It all started with a jar of buckwheat honey I impulsively grabbed from the supermarket shelf which brought back memories of warm whole wheat toast with salty butter, and creamy satiny honey.
And the Internet.
These days my idea of a good whole wheat is nothing like the breads of my childhood when 100% whole wheat on the shelf was seen as exotic. In my quest I skipped over many until I found this whole wheat bread recipe that had a little extra (millet and oat flakes) and would be ready in a few hours. Perfect for the impulsive itch I wanted to scratch.
The first loaf was good, but I thought it was a bit flat, and didn’t like the crunch of the millet. Maybe it’s because I’ve spoilt myself with sourdough fresh from the oven that the shorter rising times from this recipe didn’t give the flours enough time to develop some flavour.
For the second loaf I doubled the salt to 1 tsp. Added 1 tsp blackstrap molasses, soaked some kamut flakes in water and added some oat bran to boot.
By the third or forth alliteration, I ran out of whole wheat flour, but I had some stone ground on hand … by now the recipe has been completely adulterated by all changes I’ve made I think I’ve created a whole new recipe. The assembly is a bit clunky, but the whole wheat flour I used needed a time to autolyze.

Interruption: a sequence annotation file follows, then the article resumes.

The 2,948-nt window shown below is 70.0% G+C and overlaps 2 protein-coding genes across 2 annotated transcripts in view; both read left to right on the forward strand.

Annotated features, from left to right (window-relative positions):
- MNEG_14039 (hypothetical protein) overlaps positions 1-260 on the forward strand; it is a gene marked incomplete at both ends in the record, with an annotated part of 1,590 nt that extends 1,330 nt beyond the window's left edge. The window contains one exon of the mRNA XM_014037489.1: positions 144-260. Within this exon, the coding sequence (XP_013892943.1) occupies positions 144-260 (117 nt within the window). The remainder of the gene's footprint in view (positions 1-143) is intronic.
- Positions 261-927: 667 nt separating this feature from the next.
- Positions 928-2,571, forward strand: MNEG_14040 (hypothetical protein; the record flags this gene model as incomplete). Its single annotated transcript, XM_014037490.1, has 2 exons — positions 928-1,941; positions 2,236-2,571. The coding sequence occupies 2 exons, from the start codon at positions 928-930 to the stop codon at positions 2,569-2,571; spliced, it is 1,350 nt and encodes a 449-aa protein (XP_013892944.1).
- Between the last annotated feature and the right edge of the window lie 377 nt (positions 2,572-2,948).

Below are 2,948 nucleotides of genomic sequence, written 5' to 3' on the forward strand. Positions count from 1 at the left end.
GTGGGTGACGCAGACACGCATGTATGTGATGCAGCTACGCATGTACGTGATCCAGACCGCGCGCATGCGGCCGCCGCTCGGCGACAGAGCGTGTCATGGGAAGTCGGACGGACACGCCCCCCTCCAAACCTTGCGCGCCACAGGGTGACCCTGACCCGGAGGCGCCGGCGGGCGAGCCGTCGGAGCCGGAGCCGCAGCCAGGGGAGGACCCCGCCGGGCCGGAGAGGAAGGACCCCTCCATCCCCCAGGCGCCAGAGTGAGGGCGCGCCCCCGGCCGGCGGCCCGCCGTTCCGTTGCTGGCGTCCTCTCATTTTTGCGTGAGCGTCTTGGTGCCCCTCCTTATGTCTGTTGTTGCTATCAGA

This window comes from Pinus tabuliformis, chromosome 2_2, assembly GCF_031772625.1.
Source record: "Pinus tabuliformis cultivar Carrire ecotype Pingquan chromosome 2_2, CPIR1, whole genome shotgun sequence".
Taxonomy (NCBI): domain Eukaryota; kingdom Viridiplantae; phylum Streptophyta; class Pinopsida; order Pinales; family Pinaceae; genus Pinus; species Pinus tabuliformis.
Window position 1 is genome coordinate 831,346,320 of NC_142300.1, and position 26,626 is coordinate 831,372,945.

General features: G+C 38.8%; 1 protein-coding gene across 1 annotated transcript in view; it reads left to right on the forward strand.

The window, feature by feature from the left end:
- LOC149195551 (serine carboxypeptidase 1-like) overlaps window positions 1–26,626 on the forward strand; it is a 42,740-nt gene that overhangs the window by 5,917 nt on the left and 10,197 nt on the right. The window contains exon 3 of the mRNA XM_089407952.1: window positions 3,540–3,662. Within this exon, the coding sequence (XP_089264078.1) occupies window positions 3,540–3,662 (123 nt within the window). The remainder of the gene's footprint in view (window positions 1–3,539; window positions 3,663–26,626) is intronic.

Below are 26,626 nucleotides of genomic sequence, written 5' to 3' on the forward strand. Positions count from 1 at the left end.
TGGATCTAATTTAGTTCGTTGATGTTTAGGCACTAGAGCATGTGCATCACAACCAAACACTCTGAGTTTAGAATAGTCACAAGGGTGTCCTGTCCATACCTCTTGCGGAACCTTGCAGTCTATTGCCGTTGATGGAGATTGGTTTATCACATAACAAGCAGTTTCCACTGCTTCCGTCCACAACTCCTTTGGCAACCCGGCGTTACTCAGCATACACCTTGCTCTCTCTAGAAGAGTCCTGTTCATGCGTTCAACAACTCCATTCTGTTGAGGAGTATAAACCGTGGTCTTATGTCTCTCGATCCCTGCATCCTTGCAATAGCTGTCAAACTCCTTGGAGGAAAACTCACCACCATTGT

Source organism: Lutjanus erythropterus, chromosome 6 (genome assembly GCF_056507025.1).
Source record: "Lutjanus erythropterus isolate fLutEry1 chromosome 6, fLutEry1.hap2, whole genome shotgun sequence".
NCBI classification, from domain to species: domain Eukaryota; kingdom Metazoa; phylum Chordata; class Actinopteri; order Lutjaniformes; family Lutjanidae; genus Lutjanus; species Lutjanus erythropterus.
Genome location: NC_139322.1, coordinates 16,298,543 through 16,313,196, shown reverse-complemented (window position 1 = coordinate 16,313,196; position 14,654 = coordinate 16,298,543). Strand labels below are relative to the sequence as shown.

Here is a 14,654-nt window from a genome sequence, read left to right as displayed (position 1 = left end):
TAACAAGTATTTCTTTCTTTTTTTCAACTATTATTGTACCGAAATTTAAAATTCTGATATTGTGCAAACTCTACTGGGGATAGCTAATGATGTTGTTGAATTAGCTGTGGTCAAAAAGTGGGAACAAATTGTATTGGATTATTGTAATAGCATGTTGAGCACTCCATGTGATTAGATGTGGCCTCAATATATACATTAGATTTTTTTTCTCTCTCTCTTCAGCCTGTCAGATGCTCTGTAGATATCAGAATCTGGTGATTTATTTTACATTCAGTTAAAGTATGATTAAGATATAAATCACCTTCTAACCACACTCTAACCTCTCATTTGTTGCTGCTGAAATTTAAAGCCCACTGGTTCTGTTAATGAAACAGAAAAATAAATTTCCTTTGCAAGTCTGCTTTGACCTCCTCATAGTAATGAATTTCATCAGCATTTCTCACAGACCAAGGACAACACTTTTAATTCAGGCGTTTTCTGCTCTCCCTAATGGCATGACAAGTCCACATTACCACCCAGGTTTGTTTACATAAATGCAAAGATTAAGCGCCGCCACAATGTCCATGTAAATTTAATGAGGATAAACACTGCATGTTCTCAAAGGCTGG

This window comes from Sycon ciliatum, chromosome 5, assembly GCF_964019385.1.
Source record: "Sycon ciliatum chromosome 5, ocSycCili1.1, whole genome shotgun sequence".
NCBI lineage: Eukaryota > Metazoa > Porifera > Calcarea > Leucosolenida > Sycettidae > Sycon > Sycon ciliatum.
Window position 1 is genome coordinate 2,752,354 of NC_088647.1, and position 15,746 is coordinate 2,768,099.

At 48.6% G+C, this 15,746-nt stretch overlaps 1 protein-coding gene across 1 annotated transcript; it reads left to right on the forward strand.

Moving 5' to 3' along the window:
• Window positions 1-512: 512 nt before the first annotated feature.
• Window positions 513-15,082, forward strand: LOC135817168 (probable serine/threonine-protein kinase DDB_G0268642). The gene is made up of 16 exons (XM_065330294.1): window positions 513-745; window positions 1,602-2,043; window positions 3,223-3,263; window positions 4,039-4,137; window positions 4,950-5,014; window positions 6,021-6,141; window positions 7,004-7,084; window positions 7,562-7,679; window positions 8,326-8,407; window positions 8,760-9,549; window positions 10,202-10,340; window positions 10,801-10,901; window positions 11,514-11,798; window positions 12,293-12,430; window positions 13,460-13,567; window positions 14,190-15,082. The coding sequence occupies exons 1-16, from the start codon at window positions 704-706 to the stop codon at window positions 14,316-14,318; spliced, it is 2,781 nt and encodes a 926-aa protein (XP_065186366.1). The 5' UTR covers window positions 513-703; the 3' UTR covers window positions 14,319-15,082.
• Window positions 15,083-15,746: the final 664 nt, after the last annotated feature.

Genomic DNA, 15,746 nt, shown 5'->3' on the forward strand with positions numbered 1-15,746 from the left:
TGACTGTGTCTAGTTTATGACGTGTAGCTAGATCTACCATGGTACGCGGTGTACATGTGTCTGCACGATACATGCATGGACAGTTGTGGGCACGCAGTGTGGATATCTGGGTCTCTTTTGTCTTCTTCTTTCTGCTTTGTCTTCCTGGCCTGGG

Steel Cut Oat Bread.
2 C Stone Ground Whole Wheat Flour
1 C All Purpose Flour
1/2 C Steel Cut Oats
1 3/4 C Water, divided.
2 tsp Yeast
1 1/2 tsp Blackstrap Molasses
2 – 4 TBSP Raw Sunflower Seeds
2 TBSP Raw Sesame Seeds
2 TBSP Raw Flax Seeds
1. Soak the steel cut oats in 1/2 cups boiling. Cover the bowl to help keep the heat in, and set aside for one to two hours.
2. At the same time put the whole wheat flour into a bowl with 1 cup of the water and mix it together to form a ball. Cover and let it rest alongside the oats.
3. After the 1 to 2 hours have passed add the remaining 1/4 cup of water, molasses and yeast. Mix it up until it’s a rough shaggy mass.
4. Next, add the 1 cup of all purpose flour and salt, mixing until almost all of the flour is incorporated.
5. Add the soaked oats and the liquid they were soaking in next. Kneading it in the bowl until the flour has been fully incorporated.
6. Add the seeds.
7. Let it rise until nearly double in bulk.
8. Gently deflate the dough, and shape into a batard. Cover and rise. I set mine on parchment that’s been dusted with wheat germ.
9. Preheat oven to 450 F.
10. Bake for 30 minutes.
The stone ground whole wheat I’ve been using is like coarse sand rather than a more traditional whole wheat flour flecked with wheat germ.